We also found that when planted at low plant populations multi cobbing hybrids can compensate yield in high productivity environments or good seasons (Fig 3.). This provides opportunity to (1) use lower populations to reduce water use early during canopy development and save water for the critical stages of kernel set around flowering in average and poor seasons; (2) maintain the capacity to produce extra cobs and yield in the better seasons; and (3) save up to 50% in seed costs, ca. $130/ha. Increasing plant population though, will rapidly reduce multi cobbing in maize (Fig 3).

Figure 3. Maize yields versus cob number per plant for four hybrids showing contrasting degree of multi cobbing sown at three plant populations, 25,000, 50,000 and 70,000 pl/ha, in Gatton, Qld during the 2014/15 season. Open and closed symbols are for low (rainfed) and high productivity (irrigated) treatments, respectively.

Figure 3. Maize yields versus cob number per plant for four hybrids showing contrasting degree of multi cobbing sown at three plant populations, 25,000, 50,000 and 70,000 pl/ha, in Gatton, Qld during the 2014/15 season. Open and closed symbols are for low (rainfed) and high productivity (irrigated) treatments, respectively.

Australian commercial hybrids show different types of yield formation characteristics, for example the capacity of plants to increase kernel numbers in good environments or seasons is called prolificacy (Fig 4.). Multi cobbing hybrids are one of these types. We found that very few hybrids will develop a secondary cob on the main stem (main stem prolificacy); while most hybrids will produce tillers (suckers), some of which may develop fertile cobs (we call this tiller prolificacy). Farmers consider tillering an undesirable trait, though under some circumstances tiller prolificacy can contribute up to 48% of the final grain yield (Table 1).

Figure 4. Conceptual representation of most common hybrid types available in the Northern Grains Region. Hybrid x Management x Environment interaction may change hybrid’s expression of the prolificacy trait.

Figure 4. Conceptual representation of most common hybrid types available in the Northern Grains Region. Hybrid x Management x Environment interaction may change hybrid’s expression of the prolificacy trait.

We also identified so-called flex types, where under good conditions some hybrids will set more kernels on main stem cobs i.e. usually having more kernel rows. Table 1 summarises the characteristics of some commercial hybrids in terms of their potential contribution from main stem prolificacy (multiple cobs on the main stem), tiller prolificacy (multiple cobs on multiple stems), and flex (main stem primary cobs with more kernels in good conditions). For example P1467 and P1070 were found to be the only hybrids that produced a secondary cob on the main stem that contributed up to 30% to the total yield. P1467, and Pac727 have the potential to produce a large proportion of the yield (up to 50%) on tiller cobs; while Pac606 and P1070 showed the largest capacity to set more kernels on longer primary cobs under good conditions. All tested hybrids tend to produce infertile tillers.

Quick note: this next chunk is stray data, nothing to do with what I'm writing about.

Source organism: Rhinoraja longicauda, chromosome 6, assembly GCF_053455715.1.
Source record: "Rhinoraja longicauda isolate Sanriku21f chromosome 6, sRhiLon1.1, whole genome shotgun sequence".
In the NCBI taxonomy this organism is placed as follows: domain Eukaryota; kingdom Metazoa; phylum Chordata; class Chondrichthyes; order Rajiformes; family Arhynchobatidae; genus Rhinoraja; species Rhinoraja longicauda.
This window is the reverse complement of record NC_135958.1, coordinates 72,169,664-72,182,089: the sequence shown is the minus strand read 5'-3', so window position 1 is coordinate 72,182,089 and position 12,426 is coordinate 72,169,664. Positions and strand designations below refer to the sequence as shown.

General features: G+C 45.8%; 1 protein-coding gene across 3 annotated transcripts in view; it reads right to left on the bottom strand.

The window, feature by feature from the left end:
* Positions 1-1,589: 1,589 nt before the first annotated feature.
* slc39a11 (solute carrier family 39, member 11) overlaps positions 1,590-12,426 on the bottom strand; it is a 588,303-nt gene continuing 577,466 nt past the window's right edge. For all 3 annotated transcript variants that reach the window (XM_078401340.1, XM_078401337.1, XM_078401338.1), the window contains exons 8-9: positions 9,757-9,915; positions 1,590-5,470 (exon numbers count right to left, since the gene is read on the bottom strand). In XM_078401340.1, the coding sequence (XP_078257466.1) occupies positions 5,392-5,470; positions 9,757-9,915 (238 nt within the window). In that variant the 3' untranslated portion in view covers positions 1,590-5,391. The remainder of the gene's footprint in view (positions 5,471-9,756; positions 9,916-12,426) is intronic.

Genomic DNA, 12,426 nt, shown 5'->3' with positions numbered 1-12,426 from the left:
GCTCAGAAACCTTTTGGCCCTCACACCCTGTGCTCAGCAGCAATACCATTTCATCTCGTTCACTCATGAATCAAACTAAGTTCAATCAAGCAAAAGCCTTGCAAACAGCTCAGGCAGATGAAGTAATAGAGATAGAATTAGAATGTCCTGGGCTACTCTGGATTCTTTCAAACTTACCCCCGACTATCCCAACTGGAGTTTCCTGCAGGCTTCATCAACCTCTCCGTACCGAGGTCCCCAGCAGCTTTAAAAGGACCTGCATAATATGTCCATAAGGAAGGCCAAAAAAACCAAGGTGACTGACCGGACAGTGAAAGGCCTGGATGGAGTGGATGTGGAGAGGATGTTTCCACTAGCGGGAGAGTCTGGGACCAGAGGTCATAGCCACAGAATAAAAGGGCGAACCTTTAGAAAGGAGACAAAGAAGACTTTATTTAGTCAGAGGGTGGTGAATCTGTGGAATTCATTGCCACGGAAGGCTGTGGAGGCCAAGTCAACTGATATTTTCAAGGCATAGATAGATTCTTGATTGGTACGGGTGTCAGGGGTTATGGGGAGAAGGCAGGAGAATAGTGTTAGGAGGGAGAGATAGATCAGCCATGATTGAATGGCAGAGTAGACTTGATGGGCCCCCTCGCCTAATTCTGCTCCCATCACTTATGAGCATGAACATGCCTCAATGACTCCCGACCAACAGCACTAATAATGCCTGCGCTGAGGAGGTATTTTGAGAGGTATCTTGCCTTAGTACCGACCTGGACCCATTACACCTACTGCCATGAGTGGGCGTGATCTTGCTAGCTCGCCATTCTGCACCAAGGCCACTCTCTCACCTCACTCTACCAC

Table 1. Characteristics of some commercially available maize hybrids in terms of prolificacy, defined as the capacity of some hybrids to increase kernel number under good conditions. Main stem and tiller prolificacy refers to hybrids that produce multiple cobs on the main stem, or on multiple stems, respectively. Primary cob flex refers to the maximum kernel number on the main stem cob. All hybrids will produce tillers.

Hybrid

Main stem prolificity

(Potential contribution to yield %)

Tiller prolificity

(Potential contribution to yield %)

Infertile tillers

Primary cob flex

(Maximum primary cob kernel number)

P1070

31

18

Yes

1016

P1467

29

48

Yes

975

Pac606

6

5

Yes

1022

Pac727

4

37

Yes

674

Pac624

3

2

Yes

769

Conclusion

  • Prolific hybrids planted at low plant population 2-3pl/m2 can compensate yield during good seasons; reduce water use early in the season; and save on crop establishment costs.
  • There are important differences between hybrids, environments, managements and GxExM interactions on the expression of different types of prolificacy.
  • In early plantings, or when planted in cooler environments at low plant densities tiller cobs can contribute up to 48% of the total grain yield. In warmer environments (Central Queensland) tillers are less likely to develop a grain-bearing cob.
  • Even though tiller cobs may contribute to yield, they are half as efficient as main stem cobs at producing grain, and should be considered an undesirable trait by seed companies.
  • Given the diversity of maize growing environments, there is need for eco-physiology work to develop better-adapted maize plant ideotypes in close collaboration with seed companies.

Acknowledgements

The research undertaken as part of this project is made possible by the significant contributions of growers through both trial cooperation and the support of the GRDC and ACIAR; the authors would like to thank them for their continued support.

Contact details

A/Prof Daniel Rodriguez
QAAFI, Centre for Plant Sciences https://qaafi.uq.edu.au/centre-for-plant-science
Ph: 0434 075 094
Email: d.rodriguez@uq.edu.au